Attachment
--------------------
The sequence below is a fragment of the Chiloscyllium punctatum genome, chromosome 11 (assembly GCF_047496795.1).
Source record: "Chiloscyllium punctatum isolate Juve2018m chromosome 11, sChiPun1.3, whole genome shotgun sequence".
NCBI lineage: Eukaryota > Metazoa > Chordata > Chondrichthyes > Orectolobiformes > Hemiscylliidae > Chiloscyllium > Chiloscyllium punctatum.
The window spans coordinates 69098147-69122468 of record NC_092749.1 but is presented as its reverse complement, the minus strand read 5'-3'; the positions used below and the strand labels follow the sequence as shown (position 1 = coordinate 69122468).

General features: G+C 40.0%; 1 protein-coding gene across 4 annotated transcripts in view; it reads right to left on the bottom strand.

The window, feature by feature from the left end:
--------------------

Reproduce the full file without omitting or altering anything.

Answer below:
The sequence below is a fragment of the Chiloscyllium punctatum genome, chromosome 11 (assembly GCF_047496795.1).
Source record: "Chiloscyllium punctatum isolate Juve2018m chromosome 11, sChiPun1.3, whole genome shotgun sequence".
NCBI lineage: Eukaryota > Metazoa > Chordata > Chondrichthyes > Orectolobiformes > Hemiscylliidae > Chiloscyllium > Chiloscyllium punctatum.
The window spans coordinates 69098147-69122468 of record NC_092749.1 but is presented as its reverse complement, the minus strand read 5'-3'; the positions used below and the strand labels follow the sequence as shown (position 1 = coordinate 69122468).

General features: G+C 40.0%; 1 protein-coding gene across 4 annotated transcripts in view; it reads right to left on the bottom strand.

The window, feature by feature from the left end: